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    , from what I've learned, the only thing that makes NASA say the universe is expanding is the red shift of recorded supernova, that's it... yet there are galaxies colliding, and matter still gravitating towards eachother, this tells me that we are not indefinitely expanding, if anything we are in an explosatory time, still at the earlier half of a bouncing universe, through logic Another thing I've been thinking about is the farthest things we're seeing are 15 billionish years old, so, by way ofmore logic, the universe is 30 billion years old, since the outer objects have had those 15 billion years to do whatever outside of our viewability... perhaps what we can't see way out there is already coming back at us, just at the edge of our view
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  15. reggie jax

    reggie jax Well-Known Member

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    alright.

    sure, but once again it's completely a matter of causation. they aren't interdependent as theories. they derived from different sciences at different times and use different evidence to explain different phenomena.


    i'm thinking the confusion probably comes from the fact that the word 'evolution' is a generic term that gets tossed around a lot to explain how systems form and change. that's not to suggest that all scientific theories or models which use that term are intrisically tied together, even if when put together they form a part of the standard scientific narrative of natural history. you could break one link in the chain and replace it with something else without the rest of the chain falling apart.

    for instance, stellar evolution is said to provide the elements from the periodic table, which are obviously necessary for life (as we know it) to form, which is obviously necessary for biological evolution. but say it turns out the star theory was wrong. that doesn't mean anything for the theory of evolution, because the chemicals still exist.


    i don't think they actually follow logically from the same observations, though. in both models the big bang is essentially still correct, because that's the theory that actually seems to explain the observations. what is added in those models is an explanation for maybe what came before that bang, as well as an attempt to tie up a few loose ends. that's the part which doesn't seem to follow directly from observation.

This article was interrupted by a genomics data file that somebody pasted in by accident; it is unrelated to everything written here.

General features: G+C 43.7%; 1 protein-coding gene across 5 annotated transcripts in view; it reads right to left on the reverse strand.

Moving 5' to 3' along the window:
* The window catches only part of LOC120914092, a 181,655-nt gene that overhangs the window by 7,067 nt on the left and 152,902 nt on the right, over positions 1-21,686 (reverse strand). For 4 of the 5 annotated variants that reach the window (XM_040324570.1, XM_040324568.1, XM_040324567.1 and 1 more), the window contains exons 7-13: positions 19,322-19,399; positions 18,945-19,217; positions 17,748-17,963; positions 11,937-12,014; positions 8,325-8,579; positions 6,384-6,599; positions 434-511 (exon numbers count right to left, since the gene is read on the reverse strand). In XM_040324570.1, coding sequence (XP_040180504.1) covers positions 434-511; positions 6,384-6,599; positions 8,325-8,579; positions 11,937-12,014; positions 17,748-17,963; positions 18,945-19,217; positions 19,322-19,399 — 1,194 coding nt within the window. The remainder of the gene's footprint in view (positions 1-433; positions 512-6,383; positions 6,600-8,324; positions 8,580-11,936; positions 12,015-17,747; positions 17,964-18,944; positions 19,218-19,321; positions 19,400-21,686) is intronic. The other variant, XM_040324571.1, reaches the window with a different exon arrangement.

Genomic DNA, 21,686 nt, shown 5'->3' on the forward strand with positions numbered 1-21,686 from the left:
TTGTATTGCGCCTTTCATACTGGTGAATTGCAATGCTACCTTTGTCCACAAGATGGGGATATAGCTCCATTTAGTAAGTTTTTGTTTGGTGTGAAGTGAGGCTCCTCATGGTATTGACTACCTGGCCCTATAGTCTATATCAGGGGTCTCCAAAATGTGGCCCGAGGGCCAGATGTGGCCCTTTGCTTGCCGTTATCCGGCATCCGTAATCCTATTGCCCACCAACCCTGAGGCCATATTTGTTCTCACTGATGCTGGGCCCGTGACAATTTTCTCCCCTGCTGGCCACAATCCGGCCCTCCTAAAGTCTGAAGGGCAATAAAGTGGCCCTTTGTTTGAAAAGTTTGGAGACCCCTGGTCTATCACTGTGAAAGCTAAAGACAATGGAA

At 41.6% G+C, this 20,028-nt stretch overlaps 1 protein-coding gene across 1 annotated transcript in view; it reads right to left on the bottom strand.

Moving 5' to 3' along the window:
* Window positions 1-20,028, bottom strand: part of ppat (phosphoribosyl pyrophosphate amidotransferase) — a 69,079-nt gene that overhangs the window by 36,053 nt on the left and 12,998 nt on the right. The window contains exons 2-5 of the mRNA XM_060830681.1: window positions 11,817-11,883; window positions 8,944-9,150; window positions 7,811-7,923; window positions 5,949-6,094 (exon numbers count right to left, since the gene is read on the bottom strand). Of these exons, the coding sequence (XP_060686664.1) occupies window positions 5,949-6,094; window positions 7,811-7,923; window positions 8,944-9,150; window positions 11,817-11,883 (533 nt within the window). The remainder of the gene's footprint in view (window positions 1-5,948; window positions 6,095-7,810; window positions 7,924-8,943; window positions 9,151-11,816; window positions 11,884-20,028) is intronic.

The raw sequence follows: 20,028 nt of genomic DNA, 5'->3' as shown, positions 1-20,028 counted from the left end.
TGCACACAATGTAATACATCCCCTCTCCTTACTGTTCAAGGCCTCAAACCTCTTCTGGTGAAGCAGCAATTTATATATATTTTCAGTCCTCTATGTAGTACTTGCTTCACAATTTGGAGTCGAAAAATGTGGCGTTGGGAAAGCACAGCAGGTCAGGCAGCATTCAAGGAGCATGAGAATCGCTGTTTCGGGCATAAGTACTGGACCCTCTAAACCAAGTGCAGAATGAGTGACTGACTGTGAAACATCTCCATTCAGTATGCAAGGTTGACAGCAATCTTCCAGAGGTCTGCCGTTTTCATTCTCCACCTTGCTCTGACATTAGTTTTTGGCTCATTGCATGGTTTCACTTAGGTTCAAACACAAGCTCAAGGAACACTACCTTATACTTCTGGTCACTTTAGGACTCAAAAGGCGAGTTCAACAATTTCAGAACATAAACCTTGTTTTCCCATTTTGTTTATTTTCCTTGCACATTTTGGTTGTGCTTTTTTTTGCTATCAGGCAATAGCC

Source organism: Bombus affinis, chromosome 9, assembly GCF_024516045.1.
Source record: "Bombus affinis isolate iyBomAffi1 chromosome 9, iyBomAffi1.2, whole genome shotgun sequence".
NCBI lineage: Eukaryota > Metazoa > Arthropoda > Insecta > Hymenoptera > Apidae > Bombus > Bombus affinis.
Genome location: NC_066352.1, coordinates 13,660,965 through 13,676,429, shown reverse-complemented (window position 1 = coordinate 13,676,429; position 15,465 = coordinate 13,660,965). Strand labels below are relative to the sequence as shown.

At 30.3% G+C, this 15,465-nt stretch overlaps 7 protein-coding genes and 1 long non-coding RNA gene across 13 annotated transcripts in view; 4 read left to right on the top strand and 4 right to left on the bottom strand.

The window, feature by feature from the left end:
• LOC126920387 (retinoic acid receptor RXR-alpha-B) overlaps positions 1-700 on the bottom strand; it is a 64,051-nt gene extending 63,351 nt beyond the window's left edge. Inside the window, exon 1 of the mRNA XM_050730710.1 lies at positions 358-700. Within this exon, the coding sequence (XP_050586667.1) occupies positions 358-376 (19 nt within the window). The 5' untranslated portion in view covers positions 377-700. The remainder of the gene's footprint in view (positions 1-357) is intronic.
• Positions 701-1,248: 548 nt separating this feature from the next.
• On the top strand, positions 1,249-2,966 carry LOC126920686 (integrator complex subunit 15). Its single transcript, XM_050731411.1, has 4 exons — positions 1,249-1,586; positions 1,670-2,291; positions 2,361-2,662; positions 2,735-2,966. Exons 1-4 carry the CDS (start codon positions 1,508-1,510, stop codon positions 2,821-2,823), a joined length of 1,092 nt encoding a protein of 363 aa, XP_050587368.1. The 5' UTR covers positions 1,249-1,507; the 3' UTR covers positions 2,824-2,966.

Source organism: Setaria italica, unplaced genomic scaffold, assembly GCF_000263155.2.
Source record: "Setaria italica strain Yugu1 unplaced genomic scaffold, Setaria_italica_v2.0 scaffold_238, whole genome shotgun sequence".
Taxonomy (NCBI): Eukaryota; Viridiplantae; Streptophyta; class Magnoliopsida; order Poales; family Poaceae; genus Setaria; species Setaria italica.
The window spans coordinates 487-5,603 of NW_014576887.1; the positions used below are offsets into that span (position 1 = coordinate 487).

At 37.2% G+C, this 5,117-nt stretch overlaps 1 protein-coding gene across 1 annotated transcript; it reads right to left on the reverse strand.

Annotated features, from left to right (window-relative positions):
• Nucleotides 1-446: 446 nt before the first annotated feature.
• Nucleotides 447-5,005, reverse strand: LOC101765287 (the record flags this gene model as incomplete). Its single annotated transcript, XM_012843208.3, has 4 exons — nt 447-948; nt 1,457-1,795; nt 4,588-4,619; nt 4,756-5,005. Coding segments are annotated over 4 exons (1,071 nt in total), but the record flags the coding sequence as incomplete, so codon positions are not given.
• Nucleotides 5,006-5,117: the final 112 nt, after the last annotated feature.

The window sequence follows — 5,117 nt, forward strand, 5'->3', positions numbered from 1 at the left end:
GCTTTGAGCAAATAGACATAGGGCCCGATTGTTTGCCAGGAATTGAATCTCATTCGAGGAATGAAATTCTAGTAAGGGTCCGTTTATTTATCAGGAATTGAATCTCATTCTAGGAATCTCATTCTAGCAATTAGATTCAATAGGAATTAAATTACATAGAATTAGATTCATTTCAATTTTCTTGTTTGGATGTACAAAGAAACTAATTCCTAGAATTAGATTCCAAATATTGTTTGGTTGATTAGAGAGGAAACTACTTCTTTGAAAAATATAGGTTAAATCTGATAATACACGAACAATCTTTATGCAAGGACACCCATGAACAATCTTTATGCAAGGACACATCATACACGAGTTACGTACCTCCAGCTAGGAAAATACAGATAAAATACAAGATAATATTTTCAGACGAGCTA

maybe, maybe not. i'll always take uncertainty over what appears to me to be a botched answer, though.



    alright, but if you care so much about scientific integrity you might want to think twice about partitioning off which areas you'll apply the rigors of logic to based on whether or not an answer seems 'based in science' to you. if it's describing the real world then it's open to the same standards you're applying to science.
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  16. reggie jax

    reggie jax Well-Known Member

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    i had the same question about the galaxies colliding a while back and i looked it up. as was expected, the answer is sort of mundane.

    If galaxies are all moving apart, how can they collide?: Scientific American

    ....what?
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  17. breathlesss

    breathlesss Registered Sex Offender

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    The point at which we're seeing the farthest points away are.15 or so billion light years away, so, it took that many years for light to get here, the objects emitted that light 15 billion years ago, therefore, during the time the light was traveling, the objects were/are doing 15 billion years of something, making the physical universe outside our view bubble far older, and if gravity is essentially acting faster than the speed of light, there could be a whole plethora.of shit happening out there, perhaps also explaining why there's so much gravity compared to how little visible matter we observe
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  18. breathlesss

    breathlesss Registered Sex Offender

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    And that cluster/locality thing I've heard, but still don't believe, theONLY data they have is from light spectrum shifts of supernova, until there is more data, perhaps of supernovae from both sides of the galaxies, but, a couple dozen observations deeming the relationship of countless interaction seems sorta like Christianity... unless there is new data, then, II dunno
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  19. reggie jax

    reggie jax Well-Known Member

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    i'm not following your logic here at all. if the star emitted the light 15 billion years ago, that doesn't mean it existed for 15 billion years prior to emitting the light. it means that the object we're looking at was around 15 billion years ago, and presumably doesn't even exist anymore.

    btw after googling the most distant/oldest object observed seems to be somewhere around 13 billion years old, which fits perfectly with the standard age of the universe.

    if the universe were older than 15 billion years, and bursts of light were happening longer than 15 billion years ago, why wouldn't we be seeing them?

    Fresh evidence for expanding universe - Technology & Science - CBC News

    the redshifts are proportional to the distance of the stars and are the same no matter what direction you look. i think that's fairly good evidence.
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  20. breathlesss

    breathlesss Registered Sex Offender

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    Neat new data, I'm starting to give this the go ahead in my cosmology, if, and only if, they do subsequent tests year after year toshow that the shift is growing greater, but still, this doesn't mean that dark energy is going to be forever expansive, I still believe we are just in the explosiony part, yet to be sucked back together...

    What I mean about the older universe thing is more a matter of perception of time, I'm saying the universe is at least twice as the light year lengths we can see, the light we see from the farthest objects happened 15 billion years ago, so whatever its doing right now.would be observable to our point in space another length if that time. The object has existed, to itself for 30 billion years, but we've only perceived half of its life, the object's present is actually our distant future, you can't unexist something on the scale of time when it transcends our ability to perceive